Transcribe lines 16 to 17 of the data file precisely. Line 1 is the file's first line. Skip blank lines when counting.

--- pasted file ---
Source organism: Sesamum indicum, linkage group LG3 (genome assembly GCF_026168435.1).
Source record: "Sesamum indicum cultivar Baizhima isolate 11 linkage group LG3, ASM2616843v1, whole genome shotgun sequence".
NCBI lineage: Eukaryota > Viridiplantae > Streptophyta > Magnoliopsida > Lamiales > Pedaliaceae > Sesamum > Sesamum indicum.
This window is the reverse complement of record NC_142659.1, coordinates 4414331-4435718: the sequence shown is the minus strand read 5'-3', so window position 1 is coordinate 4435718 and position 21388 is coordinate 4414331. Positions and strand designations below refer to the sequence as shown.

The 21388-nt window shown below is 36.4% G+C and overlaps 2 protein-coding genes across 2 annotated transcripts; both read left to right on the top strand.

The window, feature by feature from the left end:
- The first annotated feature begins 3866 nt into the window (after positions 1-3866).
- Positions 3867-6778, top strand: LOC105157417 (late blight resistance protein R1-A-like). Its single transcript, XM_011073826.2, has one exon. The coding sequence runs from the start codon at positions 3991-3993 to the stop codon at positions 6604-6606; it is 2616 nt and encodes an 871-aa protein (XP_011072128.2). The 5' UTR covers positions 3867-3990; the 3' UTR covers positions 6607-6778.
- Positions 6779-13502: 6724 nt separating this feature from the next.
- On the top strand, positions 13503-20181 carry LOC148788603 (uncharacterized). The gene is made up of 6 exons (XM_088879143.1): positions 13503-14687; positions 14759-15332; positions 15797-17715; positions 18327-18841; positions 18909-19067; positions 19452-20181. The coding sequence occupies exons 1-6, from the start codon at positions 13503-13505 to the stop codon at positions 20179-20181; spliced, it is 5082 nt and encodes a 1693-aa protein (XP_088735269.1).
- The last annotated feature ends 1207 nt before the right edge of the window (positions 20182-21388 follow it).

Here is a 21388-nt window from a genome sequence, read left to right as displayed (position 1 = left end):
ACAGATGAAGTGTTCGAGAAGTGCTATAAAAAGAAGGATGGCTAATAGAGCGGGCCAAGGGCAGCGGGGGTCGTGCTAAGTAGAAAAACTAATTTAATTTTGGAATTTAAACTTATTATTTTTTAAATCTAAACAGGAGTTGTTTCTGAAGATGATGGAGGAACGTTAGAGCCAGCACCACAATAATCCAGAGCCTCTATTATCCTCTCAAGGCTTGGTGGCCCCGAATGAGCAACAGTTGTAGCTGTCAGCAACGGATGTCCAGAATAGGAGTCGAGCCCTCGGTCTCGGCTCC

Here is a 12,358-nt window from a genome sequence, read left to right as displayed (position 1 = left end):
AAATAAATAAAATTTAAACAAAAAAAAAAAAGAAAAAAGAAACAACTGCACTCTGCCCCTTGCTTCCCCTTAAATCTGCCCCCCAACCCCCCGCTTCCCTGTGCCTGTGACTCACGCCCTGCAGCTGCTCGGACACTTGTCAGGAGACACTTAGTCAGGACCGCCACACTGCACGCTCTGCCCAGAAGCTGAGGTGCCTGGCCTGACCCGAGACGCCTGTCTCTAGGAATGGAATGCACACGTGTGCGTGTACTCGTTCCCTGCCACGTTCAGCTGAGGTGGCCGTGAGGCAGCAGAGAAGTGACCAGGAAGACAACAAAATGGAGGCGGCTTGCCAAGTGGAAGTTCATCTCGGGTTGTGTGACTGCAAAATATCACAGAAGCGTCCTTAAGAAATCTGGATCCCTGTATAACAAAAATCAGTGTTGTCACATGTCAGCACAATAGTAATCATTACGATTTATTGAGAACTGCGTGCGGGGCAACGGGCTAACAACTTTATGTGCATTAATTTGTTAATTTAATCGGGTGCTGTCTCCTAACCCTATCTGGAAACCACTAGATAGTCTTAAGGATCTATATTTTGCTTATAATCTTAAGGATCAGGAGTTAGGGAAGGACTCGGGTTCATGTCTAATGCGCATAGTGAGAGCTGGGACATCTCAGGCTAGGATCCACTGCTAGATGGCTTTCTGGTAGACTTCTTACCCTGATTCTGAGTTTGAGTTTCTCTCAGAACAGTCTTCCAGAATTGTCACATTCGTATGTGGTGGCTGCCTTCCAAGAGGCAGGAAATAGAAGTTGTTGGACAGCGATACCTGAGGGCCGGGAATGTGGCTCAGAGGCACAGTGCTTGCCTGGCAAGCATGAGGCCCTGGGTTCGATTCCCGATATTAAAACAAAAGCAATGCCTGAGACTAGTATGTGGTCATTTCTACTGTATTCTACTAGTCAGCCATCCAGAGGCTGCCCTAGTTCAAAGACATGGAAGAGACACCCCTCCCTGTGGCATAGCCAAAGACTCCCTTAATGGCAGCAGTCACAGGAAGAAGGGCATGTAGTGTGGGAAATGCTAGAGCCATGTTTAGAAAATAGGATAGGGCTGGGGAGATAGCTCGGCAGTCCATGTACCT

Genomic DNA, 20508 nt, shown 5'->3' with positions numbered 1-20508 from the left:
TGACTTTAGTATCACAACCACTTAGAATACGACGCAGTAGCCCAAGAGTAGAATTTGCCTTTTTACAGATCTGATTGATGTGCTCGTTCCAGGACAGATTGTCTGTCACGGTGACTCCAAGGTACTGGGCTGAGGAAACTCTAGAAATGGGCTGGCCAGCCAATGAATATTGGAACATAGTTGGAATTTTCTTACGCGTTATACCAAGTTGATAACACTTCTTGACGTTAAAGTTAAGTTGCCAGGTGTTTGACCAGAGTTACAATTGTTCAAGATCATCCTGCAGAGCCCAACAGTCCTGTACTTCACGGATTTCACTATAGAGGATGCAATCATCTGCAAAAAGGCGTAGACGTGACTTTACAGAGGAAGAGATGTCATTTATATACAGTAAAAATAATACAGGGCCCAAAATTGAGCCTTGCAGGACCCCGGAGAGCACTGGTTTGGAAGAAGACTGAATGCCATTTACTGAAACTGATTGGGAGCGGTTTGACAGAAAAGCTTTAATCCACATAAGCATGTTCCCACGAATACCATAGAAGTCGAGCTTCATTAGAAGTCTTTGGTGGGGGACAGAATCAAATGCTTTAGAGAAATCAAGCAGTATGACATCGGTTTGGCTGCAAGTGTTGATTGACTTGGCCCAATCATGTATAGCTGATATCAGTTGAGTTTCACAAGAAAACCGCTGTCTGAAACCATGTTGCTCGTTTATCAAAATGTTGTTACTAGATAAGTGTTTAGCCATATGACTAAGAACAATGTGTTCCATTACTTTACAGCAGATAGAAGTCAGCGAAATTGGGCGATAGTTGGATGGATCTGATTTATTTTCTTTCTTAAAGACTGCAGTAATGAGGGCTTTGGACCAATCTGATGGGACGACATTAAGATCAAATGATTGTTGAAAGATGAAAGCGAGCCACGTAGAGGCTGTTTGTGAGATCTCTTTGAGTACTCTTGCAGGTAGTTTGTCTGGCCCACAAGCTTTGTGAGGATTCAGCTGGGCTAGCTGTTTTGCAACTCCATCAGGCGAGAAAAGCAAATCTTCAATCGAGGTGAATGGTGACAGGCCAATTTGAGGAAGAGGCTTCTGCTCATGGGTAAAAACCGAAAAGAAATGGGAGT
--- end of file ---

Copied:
Genomic DNA, 20508 nt, shown 5'->3' with positions numbered 1-20508 from the left:
TGACTTTAGTATCACAACCACTTAGAATACGACGCAGTAGCCCAAGAGTAGAATTTGCCTTTTTACAGATCTGATTGATGTGCTCGTTCCAGGACAGATTGTCTGTCACGGTGACTCCAAGGTACTGGGCTGAGGAAACTCTAGAAATGGGCTGGCCAGCCAATGAATATTGGAACATAGTTGGAATTTTCTTACGCGTTATACCAAGTTGATAACACTTCTTGACGTTAAAGTTAAGTTGCCAGGTGTTTGACCAGAGTTACAATTGTTCAAGATCATCCTGCAGAGCCCAACAGTCCTGTACTTCACGGATTTCACTATAGAGGATGCAATCATCTGCAAAAAGGCGTAGACGTGACTTTACAGAGGAAGAGATGTCATTTATATACAGTAAAAATAATACAGGGCCCAAAATTGAGCCTTGCAGGACCCCGGAGAGCACTGGTTTGGAAGAAGACTGAATGCCATTTACTGAAACTGATTGGGAGCGGTTTGACAGAAAAGCTTTAATCCACATAAGCATGTTCCCACGAATACCATAGAAGTCGAGCTTCATTAGAAGTCTTTGGTGGGGGACAGAATCAAATGCTTTAGAGAAATCAAGCAGTATGACATCGGTTTGGCTGCAAGTGTTGATTGACTTGGCCCAATCATGTATAGCTGATATCAGTTGAGTTTCACAAGAAAACCGCTGTCTGAAACCATGTTGCTCGTTTATCAAAATGTTGTTACTAGATAAGTGTTTAGCCATATGACTAAGAACAATGTGTTCCATTACTTTACAGCAGATAGAAGTCAGCGAAATTGGGCGATAGTTGGATGGATCTGATTTATTTTCTTTCTTAAAGACTGCAGTAATGAGGGCTTTGGACCAATCTGATGGGACGACATTAAGATCAAATGATTGTTGAAAGATGAAAGCGAGCCACGTAGAGGCTGTTTGTGAGATCTCTTTGAGTACTCTTGCAGGTAGTTTGTCTGGCCCACAAGCTTTGTGAGGATTCAGCTGGGCTAGCTGTTTTGCAACTCCATCAGGCGAGAAAAGCAAATCTTCAATCGAGGTGAATGGTGACAGGCCAATTTGAGGAAGAGGCTTCTGCTCATGGGTAAAAACCGAAAAGAAATGGGAGT